Written by Euripides, adapted by Carl Grose and Anna Maria Murphy,
Directed by Emma Rice
Kneehigh Theatre Company
Liverpool Playhouse, 19th-23rd October 2004
Where to start? Some facts. This version of the Cornish Theatre group,
collaborating with the West Yorkshire Playhouse, directed by Emma Rice,
was based on a text by Carl Grose and Ann Marie Murphy, taking the plot
of Euripides’ play, but using popular contemporary vernacular.
Fact: the audience seemed to enjoy it greatly, there was a large drama
college contingent who found the double entendres amusing as the performers
competently wove their way through the scenes, intending to illuminate
this tale of Dionysus in hedonistic passion come to Thebes to liberate
the citizens from overpowering reason, and - no small point - be rightfully
recognised as a God. Pentheus - the authoritarian ruler - induces the
tragedy in refusing to give recognition, with his mother being manipulated
by the gods to mistakenly slay him whilst in revelry. So much for the
plot and so much for the play.
For as much as I would wish to say otherwise, the whole experience was
dire, a dire production, a dire accompaniment to the current and longstanding
vogue for (to use a phrase of Brecht’s) ‘culinary theatre‘,
which despite appeasing Middle England has no cutting edge.
To locate it on the contemporary map, here are some of the influences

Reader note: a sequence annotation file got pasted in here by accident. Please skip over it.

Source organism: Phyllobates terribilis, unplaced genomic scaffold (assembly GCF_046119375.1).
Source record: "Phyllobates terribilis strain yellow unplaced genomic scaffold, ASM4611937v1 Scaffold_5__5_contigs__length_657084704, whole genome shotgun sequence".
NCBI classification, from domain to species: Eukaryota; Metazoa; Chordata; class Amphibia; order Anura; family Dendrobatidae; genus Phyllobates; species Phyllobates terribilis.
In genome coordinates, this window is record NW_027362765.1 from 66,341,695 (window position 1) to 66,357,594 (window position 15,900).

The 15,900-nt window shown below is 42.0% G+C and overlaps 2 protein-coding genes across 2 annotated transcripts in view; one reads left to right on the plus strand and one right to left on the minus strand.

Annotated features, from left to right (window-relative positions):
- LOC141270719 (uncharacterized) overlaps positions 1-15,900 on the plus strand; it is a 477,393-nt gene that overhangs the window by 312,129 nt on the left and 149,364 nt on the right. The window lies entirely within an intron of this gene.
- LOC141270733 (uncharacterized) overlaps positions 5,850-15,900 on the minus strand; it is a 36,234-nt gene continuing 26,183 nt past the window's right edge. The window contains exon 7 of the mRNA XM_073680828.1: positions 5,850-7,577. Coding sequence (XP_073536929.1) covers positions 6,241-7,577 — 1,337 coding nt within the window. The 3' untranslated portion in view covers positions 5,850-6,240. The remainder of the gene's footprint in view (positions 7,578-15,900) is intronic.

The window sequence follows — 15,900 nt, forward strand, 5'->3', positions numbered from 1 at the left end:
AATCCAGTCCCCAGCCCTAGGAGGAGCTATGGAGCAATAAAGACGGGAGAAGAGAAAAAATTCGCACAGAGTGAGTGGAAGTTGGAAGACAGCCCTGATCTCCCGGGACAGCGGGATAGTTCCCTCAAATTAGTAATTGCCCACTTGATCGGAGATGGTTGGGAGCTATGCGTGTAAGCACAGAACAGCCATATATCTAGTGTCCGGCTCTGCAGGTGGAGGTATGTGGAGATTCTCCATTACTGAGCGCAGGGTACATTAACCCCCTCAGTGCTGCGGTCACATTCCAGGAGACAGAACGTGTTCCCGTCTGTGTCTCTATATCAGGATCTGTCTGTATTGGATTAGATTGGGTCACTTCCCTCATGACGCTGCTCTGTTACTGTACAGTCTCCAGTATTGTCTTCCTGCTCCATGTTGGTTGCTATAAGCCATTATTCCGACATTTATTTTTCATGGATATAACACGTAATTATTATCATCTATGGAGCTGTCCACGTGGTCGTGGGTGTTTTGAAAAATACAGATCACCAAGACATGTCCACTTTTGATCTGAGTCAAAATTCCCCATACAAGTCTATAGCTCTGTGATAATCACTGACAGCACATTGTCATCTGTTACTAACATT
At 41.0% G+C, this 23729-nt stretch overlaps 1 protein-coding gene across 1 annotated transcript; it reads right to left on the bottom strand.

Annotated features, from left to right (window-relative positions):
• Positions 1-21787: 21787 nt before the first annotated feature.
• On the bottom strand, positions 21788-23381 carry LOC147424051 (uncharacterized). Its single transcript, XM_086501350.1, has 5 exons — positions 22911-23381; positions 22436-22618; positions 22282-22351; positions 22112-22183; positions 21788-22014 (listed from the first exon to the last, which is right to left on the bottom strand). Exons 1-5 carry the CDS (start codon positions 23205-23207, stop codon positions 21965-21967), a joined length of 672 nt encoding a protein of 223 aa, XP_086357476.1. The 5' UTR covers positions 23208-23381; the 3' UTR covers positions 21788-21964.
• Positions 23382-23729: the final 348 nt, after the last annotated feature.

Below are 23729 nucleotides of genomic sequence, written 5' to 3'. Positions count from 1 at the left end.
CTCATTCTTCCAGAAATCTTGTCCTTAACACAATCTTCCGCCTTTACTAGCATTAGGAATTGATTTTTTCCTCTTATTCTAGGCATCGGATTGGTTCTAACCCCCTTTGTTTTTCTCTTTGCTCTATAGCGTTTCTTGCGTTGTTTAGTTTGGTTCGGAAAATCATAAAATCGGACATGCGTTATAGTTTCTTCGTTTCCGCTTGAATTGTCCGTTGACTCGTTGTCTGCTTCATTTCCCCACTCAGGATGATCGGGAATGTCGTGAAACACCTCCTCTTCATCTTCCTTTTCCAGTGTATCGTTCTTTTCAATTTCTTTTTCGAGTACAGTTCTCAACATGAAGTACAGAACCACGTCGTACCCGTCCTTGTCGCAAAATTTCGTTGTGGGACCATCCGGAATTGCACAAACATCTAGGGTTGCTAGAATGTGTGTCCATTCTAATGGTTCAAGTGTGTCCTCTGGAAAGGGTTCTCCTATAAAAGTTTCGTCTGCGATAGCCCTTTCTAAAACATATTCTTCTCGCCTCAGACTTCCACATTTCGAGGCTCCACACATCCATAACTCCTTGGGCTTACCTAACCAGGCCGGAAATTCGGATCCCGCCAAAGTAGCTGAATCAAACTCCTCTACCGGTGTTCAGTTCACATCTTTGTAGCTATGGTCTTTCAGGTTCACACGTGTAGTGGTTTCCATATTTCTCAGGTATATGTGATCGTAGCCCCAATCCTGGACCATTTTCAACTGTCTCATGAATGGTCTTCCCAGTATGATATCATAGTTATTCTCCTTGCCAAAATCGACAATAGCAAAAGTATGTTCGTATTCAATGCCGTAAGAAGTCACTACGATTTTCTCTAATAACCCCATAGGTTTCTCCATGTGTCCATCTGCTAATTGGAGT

which I noted throughout the performance: Mr Bean, ‘Jonathan Ross’s
Friday Night Show’, pantomimes generally, (My mind travelled back
to an excellent Peter Pan at the Palace Theatre, Manchester, some years
ago, far superior to this Greek fast food fare), Dad’s Army, Noel
Edmonds show, Young Ones student household, even ‘Blade’.
We were also treated to a silly, safe, middle class view of black rap,
offensive and absurd in equal measures.
With song lines such as “It’s a bad idea to put a god in
gaol”, the show generally would have been a commendable production
for an amateur dramatic production, but was simply unacceptable to me,
though I’m obviously very much in the minority.
In truth the play was a victim of bad decision-making from the start
in terms of the adaptation, style, and costume. It lacked any consistent
or credible vision and to steal the words of the Chorus sung to Agave,
slayer of her ruler-son “It might have been better for you, If you’d
never been born”.